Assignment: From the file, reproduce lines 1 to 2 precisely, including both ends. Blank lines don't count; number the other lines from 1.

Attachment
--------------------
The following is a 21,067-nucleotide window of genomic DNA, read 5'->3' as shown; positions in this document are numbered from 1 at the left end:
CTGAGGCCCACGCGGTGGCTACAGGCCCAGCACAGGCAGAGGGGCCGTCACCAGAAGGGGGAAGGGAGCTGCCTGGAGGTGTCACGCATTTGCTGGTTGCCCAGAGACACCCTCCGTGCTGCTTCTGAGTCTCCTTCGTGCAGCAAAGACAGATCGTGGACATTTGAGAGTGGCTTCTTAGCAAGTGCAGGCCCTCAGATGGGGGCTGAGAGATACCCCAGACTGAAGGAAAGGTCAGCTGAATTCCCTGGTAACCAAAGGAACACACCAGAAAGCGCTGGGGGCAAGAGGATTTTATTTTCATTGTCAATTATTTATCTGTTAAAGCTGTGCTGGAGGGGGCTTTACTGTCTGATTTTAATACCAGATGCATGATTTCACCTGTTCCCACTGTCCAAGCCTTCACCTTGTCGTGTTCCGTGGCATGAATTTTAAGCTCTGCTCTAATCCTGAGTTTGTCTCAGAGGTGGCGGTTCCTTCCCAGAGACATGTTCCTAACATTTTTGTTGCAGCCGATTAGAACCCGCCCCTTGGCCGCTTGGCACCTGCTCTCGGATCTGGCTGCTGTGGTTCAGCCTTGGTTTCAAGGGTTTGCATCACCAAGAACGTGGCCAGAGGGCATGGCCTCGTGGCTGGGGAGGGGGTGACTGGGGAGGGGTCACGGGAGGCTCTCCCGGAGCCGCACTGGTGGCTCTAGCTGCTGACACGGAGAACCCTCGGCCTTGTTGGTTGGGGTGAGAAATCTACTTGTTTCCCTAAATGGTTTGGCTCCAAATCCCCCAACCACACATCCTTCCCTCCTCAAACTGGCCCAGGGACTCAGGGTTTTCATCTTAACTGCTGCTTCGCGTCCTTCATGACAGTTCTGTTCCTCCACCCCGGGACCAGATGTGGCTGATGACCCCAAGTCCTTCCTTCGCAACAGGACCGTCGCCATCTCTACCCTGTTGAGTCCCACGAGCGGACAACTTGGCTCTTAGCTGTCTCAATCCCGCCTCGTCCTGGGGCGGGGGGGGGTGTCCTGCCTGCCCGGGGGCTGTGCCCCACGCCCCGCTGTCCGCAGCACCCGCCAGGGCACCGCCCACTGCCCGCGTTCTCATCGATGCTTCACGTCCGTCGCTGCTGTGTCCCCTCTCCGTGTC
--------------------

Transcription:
The following is a 21,067-nucleotide window of genomic DNA, read 5'->3' as shown; positions in this document are numbered from 1 at the left end:
CTGAGGCCCACGCGGTGGCTACAGGCCCAGCACAGGCAGAGGGGCCGTCACCAGAAGGGGGAAGGGAGCTGCCTGGAGGTGTCACGCATTTGCTGGTTGCCCAGAGACACCCTCCGTGCTGCTTCTGAGTCTCCTTCGTGCAGCAAAGACAGATCGTGGACATTTGAGAGTGGCTTCTTAGCAAGTGCAGGCCCTCAGATGGGGGCTGAGAGATACCCCAGACTGAAGGAAAGGTCAGCTGAATTCCCTGGTAACCAAAGGAACACACCAGAAAGCGCTGGGGGCAAGAGGATTTTATTTTCATTGTCAATTATTTATCTGTTAAAGCTGTGCTGGAGGGGGCTTTACTGTCTGATTTTAATACCAGATGCATGATTTCACCTGTTCCCACTGTCCAAGCCTTCACCTTGTCGTGTTCCGTGGCATGAATTTTAAGCTCTGCTCTAATCCTGAGTTTGTCTCAGAGGTGGCGGTTCCTTCCCAGAGACATGTTCCTAACATTTTTGTTGCAGCCGATTAGAACCCGCCCCTTGGCCGCTTGGCACCTGCTCTCGGATCTGGCTGCTGTGGTTCAGCCTTGGTTTCAAGGGTTTGCATCACCAAGAACGTGGCCAGAGGGCATGGCCTCGTGGCTGGGGAGGGGGTGACTGGGGAGGGGTCACGGGAGGCTCTCCCGGAGCCGCACTGGTGGCTCTAGCTGCTGACACGGAGAACCCTCGGCCTTGTTGGTTGGGGTGAGAAATCTACTTGTTTCCCTAAATGGTTTGGCTCCAAATCCCCCAACCACACATCCTTCCCTCCTCAAACTGGCCCAGGGACTCAGGGTTTTCATCTTAACTGCTGCTTCGCGTCCTTCATGACAGTTCTGTTCCTCCACCCCGGGACCAGATGTGGCTGATGACCCCAAGTCCTTCCTTCGCAACAGGACCGTCGCCATCTCTACCCTGTTGAGTCCCACGAGCGGACAACTTGGCTCTTAGCTGTCTCAATCCCGCCTCGTCCTGGGGCGGGGGGGGGTGTCCTGCCTGCCCGGGGGCTGTGCCCCACGCCCCGCTGTCCGCAGCACCCGCCAGGGCACCGCCCACTGCCCGCGTTCTCATCGATGCTTCACGTCCGTCGCTGCTGTGTCCCCTCTCCGTGTC